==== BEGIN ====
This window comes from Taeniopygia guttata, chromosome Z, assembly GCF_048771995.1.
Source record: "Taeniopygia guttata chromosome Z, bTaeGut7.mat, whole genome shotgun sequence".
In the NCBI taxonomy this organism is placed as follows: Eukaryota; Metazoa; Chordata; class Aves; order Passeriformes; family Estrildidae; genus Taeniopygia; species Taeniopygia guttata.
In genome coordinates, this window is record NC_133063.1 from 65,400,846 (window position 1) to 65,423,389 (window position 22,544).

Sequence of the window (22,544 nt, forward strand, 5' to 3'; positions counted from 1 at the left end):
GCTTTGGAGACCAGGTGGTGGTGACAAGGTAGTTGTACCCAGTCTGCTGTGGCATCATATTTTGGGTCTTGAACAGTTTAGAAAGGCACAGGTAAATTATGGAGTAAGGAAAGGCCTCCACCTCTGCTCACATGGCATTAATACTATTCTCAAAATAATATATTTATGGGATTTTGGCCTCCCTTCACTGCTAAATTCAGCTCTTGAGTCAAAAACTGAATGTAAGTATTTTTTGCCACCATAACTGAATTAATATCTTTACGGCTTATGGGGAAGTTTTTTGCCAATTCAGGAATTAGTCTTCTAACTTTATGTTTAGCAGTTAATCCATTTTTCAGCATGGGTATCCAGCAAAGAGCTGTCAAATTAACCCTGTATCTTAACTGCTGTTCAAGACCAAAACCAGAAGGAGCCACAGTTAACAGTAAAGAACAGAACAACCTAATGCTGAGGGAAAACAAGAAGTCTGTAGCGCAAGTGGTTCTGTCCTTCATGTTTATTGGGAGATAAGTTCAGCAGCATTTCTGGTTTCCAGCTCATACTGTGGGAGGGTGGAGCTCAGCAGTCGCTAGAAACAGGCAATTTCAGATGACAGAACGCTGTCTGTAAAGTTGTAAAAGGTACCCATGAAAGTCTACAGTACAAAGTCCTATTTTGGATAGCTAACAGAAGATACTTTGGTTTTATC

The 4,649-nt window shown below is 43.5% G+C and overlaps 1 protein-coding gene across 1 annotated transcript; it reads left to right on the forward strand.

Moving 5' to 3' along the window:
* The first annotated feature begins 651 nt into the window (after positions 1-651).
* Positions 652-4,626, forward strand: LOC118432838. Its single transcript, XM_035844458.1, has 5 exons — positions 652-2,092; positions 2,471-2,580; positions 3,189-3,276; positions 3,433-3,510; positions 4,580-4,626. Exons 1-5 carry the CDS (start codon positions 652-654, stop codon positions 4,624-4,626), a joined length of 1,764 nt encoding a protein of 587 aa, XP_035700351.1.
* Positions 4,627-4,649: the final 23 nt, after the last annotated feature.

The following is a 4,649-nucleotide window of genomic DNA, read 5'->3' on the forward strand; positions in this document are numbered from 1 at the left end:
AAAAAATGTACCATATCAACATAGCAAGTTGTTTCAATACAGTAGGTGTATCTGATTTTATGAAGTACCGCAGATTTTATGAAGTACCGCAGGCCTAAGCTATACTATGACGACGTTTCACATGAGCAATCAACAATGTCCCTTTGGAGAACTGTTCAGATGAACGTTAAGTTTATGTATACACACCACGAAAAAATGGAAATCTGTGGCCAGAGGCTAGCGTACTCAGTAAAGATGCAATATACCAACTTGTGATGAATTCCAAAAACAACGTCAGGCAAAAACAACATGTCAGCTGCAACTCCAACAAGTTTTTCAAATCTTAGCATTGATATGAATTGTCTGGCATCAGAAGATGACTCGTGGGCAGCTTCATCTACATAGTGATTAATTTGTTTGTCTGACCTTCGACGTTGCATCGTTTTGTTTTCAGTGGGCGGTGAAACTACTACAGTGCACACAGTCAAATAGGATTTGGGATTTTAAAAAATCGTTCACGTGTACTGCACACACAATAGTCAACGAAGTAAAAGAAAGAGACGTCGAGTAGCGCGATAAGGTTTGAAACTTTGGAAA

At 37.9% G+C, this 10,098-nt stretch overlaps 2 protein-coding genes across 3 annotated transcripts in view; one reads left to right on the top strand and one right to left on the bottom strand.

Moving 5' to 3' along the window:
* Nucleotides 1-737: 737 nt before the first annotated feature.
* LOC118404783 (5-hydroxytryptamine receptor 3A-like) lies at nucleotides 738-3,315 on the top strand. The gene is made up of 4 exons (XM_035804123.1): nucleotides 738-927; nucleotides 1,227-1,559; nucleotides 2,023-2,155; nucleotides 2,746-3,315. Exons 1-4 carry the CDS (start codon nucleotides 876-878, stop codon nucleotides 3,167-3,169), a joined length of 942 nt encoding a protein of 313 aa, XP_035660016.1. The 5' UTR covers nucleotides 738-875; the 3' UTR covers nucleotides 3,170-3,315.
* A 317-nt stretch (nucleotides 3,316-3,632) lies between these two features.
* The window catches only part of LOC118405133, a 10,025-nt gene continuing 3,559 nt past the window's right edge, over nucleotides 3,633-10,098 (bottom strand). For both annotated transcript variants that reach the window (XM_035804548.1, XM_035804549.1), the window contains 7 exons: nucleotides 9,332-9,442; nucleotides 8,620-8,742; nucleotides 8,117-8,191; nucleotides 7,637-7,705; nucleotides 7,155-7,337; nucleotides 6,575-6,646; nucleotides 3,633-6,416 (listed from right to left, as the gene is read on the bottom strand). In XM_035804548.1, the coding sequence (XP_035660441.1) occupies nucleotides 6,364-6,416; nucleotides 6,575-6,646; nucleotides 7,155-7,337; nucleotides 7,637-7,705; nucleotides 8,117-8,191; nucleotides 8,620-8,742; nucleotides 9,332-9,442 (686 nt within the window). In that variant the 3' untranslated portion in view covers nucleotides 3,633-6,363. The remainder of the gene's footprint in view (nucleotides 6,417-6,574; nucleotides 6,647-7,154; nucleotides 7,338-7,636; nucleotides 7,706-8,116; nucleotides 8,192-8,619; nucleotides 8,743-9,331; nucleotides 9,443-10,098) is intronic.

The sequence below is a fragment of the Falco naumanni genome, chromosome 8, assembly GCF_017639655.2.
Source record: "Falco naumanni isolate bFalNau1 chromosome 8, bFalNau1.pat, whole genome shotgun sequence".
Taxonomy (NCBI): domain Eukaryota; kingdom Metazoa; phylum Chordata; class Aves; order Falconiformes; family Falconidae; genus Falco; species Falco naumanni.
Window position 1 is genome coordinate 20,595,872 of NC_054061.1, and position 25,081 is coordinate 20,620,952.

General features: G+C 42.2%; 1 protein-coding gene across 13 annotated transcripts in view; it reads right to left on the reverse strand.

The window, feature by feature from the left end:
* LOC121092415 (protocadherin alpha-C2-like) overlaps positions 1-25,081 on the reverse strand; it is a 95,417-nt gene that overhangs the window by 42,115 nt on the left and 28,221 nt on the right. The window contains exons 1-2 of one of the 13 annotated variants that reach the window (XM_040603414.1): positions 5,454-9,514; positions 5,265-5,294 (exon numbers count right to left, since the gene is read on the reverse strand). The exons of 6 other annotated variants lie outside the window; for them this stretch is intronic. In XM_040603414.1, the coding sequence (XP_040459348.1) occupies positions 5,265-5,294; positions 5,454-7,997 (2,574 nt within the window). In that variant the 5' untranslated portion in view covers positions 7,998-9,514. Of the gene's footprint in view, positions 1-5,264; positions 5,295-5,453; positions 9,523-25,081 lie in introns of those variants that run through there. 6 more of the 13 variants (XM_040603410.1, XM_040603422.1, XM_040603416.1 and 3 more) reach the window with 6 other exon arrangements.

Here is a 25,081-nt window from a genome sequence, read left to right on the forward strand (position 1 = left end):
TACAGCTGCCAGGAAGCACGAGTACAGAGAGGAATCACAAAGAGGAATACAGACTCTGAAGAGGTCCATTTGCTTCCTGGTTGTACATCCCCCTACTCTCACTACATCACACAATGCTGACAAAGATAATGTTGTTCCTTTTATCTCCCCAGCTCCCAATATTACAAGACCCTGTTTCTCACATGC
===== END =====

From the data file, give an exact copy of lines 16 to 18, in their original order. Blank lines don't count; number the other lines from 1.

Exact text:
* Nucleotides 1-737: 737 nt before the first annotated feature.
* LOC118404783 (5-hydroxytryptamine receptor 3A-like) lies at nucleotides 738-3,315 on the top strand. The gene is made up of 4 exons (XM_035804123.1): nucleotides 738-927; nucleotides 1,227-1,559; nucleotides 2,023-2,155; nucleotides 2,746-3,315. Exons 1-4 carry the CDS (start codon nucleotides 876-878, stop codon nucleotides 3,167-3,169), a joined length of 942 nt encoding a protein of 313 aa, XP_035660016.1. The 5' UTR covers nucleotides 738-875; the 3' UTR covers nucleotides 3,170-3,315.
* A 317-nt stretch (nucleotides 3,316-3,632) lies between these two features.